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Unintended Consequences

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At 22, I was a college senior with an acceptance letter from the top graduate school in my discipline. I was also pregnant. I had been dating my 19-year-old boyfriend, Joe, for less than three months. We were careful but the pregnancy occurred anyway.

No longer hypothetical, my right to choose suddenly felt more complex.

I could move 3,000 miles after graduation and live with my parents and the baby, but not with my boyfriend. I could scrape by; working long hours at whatever job I could find and live near my boyfriend, with my child confined to daycare. Both these choices meant that I would also have to give up graduate school.

I also knew that even if I decided while pregnant to put the baby up for adoption, I would change my mind at birth.

I chose to have an abortion.


The decision was not made lightly. I had two doctor appointments, many tearful discussions with my boyfriend, parents and friends and a conversation with a pregnancy counselor.

Interestingly, it was the counselor that solidified my decision to have an abortion. My college's health center gave me a list of local resources. I called a pregnancy crisis center not knowing it took a pro-life stance. Instead of receiving empathy, I felt pressured.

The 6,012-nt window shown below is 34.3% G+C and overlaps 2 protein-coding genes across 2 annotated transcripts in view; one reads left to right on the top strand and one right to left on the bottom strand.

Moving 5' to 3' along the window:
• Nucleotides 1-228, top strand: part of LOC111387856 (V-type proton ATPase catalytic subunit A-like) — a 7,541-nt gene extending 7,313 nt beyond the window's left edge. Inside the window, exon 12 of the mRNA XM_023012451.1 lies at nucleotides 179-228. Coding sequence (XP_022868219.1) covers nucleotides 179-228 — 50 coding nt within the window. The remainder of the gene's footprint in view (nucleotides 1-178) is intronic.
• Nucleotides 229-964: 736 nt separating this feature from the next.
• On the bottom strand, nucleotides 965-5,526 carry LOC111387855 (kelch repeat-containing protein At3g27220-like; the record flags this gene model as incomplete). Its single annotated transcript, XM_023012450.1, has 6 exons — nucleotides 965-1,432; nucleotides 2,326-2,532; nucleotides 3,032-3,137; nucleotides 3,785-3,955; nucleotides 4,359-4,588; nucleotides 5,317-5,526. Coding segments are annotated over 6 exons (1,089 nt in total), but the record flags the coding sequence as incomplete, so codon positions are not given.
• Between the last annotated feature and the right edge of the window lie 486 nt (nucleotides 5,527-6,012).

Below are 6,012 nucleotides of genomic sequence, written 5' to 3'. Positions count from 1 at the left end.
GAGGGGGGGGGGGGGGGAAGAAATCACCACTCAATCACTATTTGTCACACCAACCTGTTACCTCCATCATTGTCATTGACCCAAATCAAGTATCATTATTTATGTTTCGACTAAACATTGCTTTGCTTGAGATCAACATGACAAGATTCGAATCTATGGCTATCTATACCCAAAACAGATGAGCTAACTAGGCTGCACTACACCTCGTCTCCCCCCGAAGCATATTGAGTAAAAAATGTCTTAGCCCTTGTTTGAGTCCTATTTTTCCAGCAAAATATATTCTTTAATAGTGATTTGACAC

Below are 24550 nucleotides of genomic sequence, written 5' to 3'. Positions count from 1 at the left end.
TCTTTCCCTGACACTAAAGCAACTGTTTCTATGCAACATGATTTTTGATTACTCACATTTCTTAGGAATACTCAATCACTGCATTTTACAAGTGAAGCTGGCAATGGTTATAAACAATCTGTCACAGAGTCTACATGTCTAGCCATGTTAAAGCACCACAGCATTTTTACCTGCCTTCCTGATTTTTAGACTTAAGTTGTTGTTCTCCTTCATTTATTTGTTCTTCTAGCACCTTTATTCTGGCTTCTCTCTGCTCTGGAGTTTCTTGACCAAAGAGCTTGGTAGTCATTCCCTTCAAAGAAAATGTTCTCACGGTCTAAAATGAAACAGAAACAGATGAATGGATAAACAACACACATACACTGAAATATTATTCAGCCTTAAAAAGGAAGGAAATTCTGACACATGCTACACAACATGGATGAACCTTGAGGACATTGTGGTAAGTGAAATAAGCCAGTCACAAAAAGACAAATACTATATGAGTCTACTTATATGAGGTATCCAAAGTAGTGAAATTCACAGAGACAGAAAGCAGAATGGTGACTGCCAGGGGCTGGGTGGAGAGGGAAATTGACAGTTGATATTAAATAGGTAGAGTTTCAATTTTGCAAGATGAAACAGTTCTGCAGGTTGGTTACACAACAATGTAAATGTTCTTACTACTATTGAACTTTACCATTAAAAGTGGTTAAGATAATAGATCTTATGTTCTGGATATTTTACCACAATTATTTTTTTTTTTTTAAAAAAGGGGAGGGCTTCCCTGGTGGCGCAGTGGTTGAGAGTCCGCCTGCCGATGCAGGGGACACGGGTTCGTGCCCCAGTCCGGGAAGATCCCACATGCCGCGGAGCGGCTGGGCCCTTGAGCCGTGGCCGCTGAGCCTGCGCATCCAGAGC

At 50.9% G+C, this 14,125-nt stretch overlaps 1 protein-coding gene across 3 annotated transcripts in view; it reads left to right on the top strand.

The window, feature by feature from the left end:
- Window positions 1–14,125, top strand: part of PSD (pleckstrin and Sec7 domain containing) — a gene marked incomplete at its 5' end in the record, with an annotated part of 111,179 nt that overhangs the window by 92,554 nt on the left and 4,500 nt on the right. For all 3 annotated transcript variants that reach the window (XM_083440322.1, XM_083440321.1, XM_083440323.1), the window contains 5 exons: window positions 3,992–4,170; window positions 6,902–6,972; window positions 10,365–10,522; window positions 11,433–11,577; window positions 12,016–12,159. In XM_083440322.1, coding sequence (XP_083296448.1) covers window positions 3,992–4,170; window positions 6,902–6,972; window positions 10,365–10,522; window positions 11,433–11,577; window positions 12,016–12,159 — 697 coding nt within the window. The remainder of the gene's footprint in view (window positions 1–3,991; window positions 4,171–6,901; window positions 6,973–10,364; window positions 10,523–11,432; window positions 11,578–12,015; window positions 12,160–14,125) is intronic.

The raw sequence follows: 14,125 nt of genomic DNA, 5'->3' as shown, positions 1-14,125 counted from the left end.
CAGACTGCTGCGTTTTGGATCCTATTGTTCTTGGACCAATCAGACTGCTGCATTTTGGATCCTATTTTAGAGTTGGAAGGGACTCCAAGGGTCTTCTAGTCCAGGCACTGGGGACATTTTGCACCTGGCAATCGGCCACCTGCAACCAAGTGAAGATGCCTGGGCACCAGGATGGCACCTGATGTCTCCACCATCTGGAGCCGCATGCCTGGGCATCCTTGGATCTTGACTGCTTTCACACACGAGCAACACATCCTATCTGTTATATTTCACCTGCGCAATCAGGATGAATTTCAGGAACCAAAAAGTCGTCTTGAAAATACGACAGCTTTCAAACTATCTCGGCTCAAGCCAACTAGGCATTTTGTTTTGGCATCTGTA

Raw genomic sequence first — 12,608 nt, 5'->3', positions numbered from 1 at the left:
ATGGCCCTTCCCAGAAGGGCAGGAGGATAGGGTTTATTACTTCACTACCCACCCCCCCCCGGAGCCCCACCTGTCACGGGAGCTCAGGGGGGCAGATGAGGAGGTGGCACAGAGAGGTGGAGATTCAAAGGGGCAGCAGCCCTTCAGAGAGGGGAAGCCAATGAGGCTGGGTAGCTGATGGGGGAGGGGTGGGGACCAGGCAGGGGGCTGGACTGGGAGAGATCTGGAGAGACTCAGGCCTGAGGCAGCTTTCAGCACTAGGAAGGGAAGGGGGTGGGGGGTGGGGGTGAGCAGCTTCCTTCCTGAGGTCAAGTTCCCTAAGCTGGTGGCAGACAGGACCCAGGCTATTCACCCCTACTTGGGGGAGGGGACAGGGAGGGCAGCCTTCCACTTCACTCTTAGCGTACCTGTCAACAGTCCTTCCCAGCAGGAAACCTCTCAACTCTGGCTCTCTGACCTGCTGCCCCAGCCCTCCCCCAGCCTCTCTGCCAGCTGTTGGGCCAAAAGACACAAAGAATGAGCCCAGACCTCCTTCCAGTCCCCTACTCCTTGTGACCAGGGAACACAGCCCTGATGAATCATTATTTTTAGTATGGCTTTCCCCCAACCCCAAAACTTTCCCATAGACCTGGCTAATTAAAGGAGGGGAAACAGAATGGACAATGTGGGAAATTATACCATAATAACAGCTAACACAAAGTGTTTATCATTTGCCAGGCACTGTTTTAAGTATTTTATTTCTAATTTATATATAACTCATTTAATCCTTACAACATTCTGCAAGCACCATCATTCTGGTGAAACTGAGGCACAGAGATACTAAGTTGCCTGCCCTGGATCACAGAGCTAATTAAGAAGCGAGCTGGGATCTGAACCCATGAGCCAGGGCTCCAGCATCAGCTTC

The counselor started by telling me that my needs would be met if I continued the pregnancy. When I questioned medical costs and housing, she simply told me to come in for an ultrasound so I could see my baby. I told her I'd already had an ultrasound. Her response was that 90 percent of couples that have an abortion break up. This scare tactic angered me, not only because it is not true -- the data suggests that break-up rates are the same with or without an abortion -- but also because I felt manipulated. My conversation with the counselor did help me put things in perspective, although not as planned.

I made a tough choice that was right for those who matter in my life. My husband, Joe, and I finished our educations, became financially independent and grew up enough to enjoy parenting our five and three-year-old daughters.

With a Perspective, I'm Sahana Baker-Malone.

Sahana Baker-Malone is a pediatric occupational therapist and birth doula. She lives in Redwood City.

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